When the context of the question becomes too small for the truth of the answer, “Mu” becomes appropriate. It is an indeterminate state that has no meaning, in terms of the existing answers. “Mu” answers are not irrelevant, but create an opportunity for a better understanding of the situation, and are great sources of growth.
The Zen approach to understanding being stuck and getting unstuck, is to think of being stuck at the zero moment of consciousness. Unfortunately, the scientific method is only useful for situations where you know where you have been. Where you are building up on past experience.
The scientific method is good for testing the truth about what you know, but is incapable of shedding light on where you need to go, unless where you need to go is a continuation of where you were going in the past. Unfortunately creativity, originality, inventiveness, imagination and intuition are completely outside of this domain.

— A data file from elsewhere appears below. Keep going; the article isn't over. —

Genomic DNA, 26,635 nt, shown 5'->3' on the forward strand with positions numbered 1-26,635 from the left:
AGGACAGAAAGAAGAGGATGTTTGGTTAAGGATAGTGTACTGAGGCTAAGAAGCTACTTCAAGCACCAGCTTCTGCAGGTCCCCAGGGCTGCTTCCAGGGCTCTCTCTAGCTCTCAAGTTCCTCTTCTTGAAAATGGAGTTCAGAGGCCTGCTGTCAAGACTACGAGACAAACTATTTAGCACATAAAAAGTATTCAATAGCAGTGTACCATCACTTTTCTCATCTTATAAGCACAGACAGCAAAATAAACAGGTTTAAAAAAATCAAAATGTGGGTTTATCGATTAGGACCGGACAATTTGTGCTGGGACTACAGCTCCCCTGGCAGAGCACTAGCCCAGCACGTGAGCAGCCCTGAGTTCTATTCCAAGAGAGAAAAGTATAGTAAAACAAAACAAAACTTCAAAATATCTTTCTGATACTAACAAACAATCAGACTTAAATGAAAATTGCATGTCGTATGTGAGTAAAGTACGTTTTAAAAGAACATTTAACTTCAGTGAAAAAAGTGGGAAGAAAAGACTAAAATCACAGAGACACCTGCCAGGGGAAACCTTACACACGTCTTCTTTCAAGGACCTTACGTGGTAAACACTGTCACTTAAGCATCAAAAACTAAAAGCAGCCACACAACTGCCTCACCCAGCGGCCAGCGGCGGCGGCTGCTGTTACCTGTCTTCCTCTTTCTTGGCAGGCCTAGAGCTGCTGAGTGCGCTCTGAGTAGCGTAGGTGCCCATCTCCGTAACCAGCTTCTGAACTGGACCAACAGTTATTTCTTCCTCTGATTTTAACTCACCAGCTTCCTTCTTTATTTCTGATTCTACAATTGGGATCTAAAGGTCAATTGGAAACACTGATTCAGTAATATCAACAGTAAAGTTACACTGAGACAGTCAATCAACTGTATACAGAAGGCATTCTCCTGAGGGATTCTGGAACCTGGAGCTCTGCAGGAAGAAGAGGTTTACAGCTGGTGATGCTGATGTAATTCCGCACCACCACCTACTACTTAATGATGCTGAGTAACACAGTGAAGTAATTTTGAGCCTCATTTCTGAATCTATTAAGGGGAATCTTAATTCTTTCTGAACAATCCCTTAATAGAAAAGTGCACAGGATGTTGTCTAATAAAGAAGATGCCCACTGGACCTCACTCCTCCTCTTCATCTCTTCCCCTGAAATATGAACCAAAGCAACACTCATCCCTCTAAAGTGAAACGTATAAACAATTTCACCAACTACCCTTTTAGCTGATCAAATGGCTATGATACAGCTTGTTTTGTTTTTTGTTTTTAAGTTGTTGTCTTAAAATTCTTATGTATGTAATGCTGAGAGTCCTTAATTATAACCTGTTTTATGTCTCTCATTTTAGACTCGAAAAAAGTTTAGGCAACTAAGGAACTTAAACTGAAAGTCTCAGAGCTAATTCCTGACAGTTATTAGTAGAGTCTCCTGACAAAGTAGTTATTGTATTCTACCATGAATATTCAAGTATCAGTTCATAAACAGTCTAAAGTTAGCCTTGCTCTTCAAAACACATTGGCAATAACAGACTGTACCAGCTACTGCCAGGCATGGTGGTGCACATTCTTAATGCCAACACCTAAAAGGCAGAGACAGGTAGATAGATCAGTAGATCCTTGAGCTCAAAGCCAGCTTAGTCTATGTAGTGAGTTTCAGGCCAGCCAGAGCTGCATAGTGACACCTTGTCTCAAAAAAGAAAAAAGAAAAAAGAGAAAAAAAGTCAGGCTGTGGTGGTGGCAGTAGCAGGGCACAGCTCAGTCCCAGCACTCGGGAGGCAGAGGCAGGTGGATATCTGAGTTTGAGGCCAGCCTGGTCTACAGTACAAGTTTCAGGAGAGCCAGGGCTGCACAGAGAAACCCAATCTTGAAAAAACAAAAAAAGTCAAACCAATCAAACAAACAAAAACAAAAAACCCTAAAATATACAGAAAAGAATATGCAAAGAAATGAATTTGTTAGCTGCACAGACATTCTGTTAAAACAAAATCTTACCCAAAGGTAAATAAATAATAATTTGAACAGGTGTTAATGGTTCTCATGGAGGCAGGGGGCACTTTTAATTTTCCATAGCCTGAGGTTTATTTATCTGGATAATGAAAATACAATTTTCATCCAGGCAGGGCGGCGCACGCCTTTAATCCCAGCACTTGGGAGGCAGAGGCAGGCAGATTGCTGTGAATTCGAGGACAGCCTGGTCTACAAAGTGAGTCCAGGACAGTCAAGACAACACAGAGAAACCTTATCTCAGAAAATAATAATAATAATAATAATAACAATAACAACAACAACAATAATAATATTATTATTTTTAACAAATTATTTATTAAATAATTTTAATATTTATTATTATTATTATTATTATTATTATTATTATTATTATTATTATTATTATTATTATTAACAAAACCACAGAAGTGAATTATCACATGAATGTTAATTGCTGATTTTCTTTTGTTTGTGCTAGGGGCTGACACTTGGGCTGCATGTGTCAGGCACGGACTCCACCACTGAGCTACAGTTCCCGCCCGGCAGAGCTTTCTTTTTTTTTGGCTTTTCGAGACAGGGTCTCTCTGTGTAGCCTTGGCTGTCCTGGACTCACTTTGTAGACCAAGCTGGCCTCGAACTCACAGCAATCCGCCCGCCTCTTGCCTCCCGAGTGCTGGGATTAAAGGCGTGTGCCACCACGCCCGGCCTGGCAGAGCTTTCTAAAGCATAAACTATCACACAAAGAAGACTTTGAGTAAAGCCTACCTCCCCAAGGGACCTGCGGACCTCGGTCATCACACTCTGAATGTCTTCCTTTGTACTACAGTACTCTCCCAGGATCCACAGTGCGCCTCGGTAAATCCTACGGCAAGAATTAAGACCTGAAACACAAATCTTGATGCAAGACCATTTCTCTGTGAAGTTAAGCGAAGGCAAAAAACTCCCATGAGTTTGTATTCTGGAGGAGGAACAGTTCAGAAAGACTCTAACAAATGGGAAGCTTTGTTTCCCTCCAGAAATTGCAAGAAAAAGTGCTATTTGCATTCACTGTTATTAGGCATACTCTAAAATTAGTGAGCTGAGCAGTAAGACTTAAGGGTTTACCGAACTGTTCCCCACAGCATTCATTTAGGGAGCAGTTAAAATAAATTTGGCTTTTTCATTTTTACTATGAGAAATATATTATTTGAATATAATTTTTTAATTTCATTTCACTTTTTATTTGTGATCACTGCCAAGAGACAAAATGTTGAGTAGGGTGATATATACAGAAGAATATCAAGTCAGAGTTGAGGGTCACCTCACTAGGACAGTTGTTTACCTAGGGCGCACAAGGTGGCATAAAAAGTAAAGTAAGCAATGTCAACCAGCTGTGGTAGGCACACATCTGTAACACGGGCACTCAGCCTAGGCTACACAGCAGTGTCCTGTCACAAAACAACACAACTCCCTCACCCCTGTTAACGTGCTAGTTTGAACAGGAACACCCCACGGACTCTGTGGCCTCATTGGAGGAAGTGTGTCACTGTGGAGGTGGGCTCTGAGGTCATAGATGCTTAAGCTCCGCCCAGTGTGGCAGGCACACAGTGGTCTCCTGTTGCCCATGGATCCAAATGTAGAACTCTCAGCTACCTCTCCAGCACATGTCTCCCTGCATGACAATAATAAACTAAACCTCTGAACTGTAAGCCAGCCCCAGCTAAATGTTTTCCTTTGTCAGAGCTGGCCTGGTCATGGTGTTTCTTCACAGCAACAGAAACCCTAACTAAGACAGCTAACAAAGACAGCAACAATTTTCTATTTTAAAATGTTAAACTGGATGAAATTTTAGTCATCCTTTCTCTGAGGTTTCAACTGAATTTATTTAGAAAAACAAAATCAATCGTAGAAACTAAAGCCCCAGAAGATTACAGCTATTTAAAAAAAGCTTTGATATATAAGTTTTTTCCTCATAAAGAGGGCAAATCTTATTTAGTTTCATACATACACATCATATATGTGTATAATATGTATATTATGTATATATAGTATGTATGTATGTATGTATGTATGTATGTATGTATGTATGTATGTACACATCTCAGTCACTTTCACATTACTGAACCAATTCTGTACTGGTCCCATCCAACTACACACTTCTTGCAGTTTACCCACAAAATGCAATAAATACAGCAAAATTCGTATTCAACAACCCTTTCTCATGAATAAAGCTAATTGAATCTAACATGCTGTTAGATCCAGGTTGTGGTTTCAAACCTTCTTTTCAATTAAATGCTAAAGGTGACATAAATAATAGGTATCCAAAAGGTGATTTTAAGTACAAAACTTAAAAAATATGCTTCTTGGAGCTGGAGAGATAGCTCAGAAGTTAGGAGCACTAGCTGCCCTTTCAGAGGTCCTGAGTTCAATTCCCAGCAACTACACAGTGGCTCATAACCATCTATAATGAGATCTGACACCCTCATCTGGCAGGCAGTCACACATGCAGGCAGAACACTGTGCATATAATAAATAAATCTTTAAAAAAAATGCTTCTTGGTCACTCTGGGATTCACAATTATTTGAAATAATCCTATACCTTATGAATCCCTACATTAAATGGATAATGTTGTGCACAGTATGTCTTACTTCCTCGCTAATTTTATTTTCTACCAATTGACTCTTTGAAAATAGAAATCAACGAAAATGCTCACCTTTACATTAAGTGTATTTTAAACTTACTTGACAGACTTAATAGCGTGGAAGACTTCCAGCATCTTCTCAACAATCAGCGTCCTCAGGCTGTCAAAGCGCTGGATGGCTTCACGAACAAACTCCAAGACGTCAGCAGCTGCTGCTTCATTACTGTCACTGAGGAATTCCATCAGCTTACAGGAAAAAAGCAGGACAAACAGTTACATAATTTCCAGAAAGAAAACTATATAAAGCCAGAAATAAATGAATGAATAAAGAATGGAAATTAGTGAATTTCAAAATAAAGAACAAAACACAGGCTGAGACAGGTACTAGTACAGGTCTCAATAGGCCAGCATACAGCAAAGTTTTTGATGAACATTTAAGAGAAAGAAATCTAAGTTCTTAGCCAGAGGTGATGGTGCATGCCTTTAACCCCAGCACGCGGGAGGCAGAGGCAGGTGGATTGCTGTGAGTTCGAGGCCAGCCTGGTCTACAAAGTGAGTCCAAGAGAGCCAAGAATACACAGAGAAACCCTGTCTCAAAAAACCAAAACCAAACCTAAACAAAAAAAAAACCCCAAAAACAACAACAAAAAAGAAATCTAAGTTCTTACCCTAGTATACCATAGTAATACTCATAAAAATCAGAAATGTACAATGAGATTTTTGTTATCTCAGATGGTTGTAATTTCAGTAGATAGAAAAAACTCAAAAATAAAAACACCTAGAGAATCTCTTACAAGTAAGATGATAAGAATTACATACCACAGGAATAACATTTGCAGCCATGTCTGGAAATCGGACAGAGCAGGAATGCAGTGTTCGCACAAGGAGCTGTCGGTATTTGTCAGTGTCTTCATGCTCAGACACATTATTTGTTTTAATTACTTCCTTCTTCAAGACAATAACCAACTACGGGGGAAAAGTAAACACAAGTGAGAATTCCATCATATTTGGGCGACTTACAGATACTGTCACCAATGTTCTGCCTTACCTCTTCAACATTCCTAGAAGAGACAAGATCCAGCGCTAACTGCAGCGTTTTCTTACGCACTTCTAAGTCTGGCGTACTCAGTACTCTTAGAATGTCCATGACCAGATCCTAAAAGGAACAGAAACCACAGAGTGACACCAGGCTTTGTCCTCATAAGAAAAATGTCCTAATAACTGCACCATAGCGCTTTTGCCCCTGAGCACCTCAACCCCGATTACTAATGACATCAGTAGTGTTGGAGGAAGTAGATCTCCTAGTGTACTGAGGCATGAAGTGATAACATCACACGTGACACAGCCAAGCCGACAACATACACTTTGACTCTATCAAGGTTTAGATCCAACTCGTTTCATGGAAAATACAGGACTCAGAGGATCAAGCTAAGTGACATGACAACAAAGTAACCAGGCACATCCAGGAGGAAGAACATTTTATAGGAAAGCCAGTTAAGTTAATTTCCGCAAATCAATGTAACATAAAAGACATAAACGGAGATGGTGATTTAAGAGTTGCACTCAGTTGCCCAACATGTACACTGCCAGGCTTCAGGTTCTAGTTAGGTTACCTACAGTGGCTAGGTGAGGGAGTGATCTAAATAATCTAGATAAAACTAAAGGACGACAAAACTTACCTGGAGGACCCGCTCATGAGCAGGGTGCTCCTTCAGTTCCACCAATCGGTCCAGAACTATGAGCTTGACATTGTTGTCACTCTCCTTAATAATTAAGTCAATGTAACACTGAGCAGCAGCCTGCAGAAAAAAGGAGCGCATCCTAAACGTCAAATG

If therefore you want to do anything without getting stuck, the structured and objective approach of the scientific method is not enough. You need a sense of the quality of what you are doing. You need a sense of what’s good to carry you forward.
In the Zen way of thinking, being stuck is also the best situation you can find yourself in, and this is a situation that should be actively cultivated. In this situation, your mind is empty, you have a hollow-flexible attitude of beginner’s mind. If your mind is truly, profoundly stuck, then you may be better off than when it is loaded with ideas.
This is one of the objectives of meditation. It is interesting to note that from a position of getting stuck, your mind will not remain there indefinitely, and it will freely and naturally move towards a solution. Having considered what I have just discussed, we can be rest assured that, being stuck is the psychic predecessor of all real understanding.